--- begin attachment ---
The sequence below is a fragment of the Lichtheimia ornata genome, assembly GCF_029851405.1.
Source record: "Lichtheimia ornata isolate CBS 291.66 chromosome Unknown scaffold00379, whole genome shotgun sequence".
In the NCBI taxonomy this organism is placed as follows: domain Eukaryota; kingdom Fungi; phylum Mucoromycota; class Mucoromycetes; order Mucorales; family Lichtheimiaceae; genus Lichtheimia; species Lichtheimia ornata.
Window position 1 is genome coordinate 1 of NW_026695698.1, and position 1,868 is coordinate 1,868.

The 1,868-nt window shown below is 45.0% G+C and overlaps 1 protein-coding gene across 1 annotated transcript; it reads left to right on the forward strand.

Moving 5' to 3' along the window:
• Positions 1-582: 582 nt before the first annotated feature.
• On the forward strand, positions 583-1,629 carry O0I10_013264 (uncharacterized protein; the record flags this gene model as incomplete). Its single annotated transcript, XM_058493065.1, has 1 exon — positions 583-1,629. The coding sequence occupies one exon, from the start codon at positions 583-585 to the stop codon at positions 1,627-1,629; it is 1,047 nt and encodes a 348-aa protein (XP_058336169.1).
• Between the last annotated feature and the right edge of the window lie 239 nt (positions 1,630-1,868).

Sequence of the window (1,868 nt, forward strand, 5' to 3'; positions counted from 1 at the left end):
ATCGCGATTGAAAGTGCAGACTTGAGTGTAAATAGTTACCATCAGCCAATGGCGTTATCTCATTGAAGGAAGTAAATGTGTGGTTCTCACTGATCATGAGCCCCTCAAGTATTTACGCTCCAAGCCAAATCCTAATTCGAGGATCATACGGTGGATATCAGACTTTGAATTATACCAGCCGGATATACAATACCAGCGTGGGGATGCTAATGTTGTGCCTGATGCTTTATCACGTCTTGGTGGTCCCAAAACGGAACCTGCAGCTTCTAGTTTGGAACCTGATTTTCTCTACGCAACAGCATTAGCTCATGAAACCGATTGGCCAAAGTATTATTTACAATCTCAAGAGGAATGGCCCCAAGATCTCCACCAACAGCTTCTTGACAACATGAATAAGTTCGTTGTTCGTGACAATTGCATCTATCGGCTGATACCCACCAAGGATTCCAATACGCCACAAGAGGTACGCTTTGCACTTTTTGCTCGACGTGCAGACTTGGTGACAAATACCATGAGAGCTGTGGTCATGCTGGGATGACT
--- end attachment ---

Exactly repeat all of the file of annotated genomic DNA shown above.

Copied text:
The sequence below is a fragment of the Lichtheimia ornata genome, assembly GCF_029851405.1.
Source record: "Lichtheimia ornata isolate CBS 291.66 chromosome Unknown scaffold00379, whole genome shotgun sequence".
In the NCBI taxonomy this organism is placed as follows: domain Eukaryota; kingdom Fungi; phylum Mucoromycota; class Mucoromycetes; order Mucorales; family Lichtheimiaceae; genus Lichtheimia; species Lichtheimia ornata.
Window position 1 is genome coordinate 1 of NW_026695698.1, and position 1,868 is coordinate 1,868.

The 1,868-nt window shown below is 45.0% G+C and overlaps 1 protein-coding gene across 1 annotated transcript; it reads left to right on the forward strand.

Moving 5' to 3' along the window:
• Positions 1-582: 582 nt before the first annotated feature.
• On the forward strand, positions 583-1,629 carry O0I10_013264 (uncharacterized protein; the record flags this gene model as incomplete). Its single annotated transcript, XM_058493065.1, has 1 exon — positions 583-1,629. The coding sequence occupies one exon, from the start codon at positions 583-585 to the stop codon at positions 1,627-1,629; it is 1,047 nt and encodes a 348-aa protein (XP_058336169.1).
• Between the last annotated feature and the right edge of the window lie 239 nt (positions 1,630-1,868).

Sequence of the window (1,868 nt, forward strand, 5' to 3'; positions counted from 1 at the left end):
ATCGCGATTGAAAGTGCAGACTTGAGTGTAAATAGTTACCATCAGCCAATGGCGTTATCTCATTGAAGGAAGTAAATGTGTGGTTCTCACTGATCATGAGCCCCTCAAGTATTTACGCTCCAAGCCAAATCCTAATTCGAGGATCATACGGTGGATATCAGACTTTGAATTATACCAGCCGGATATACAATACCAGCGTGGGGATGCTAATGTTGTGCCTGATGCTTTATCACGTCTTGGTGGTCCCAAAACGGAACCTGCAGCTTCTAGTTTGGAACCTGATTTTCTCTACGCAACAGCATTAGCTCATGAAACCGATTGGCCAAAGTATTATTTACAATCTCAAGAGGAATGGCCCCAAGATCTCCACCAACAGCTTCTTGACAACATGAATAAGTTCGTTGTTCGTGACAATTGCATCTATCGGCTGATACCCACCAAGGATTCCAATACGCCACAAGAGGTACGCTTTGCACTTTTTGCTCGACGTGCAGACTTGGTGACAAATACCATGAGAGCTGTGGTCATGCTGGGATGACT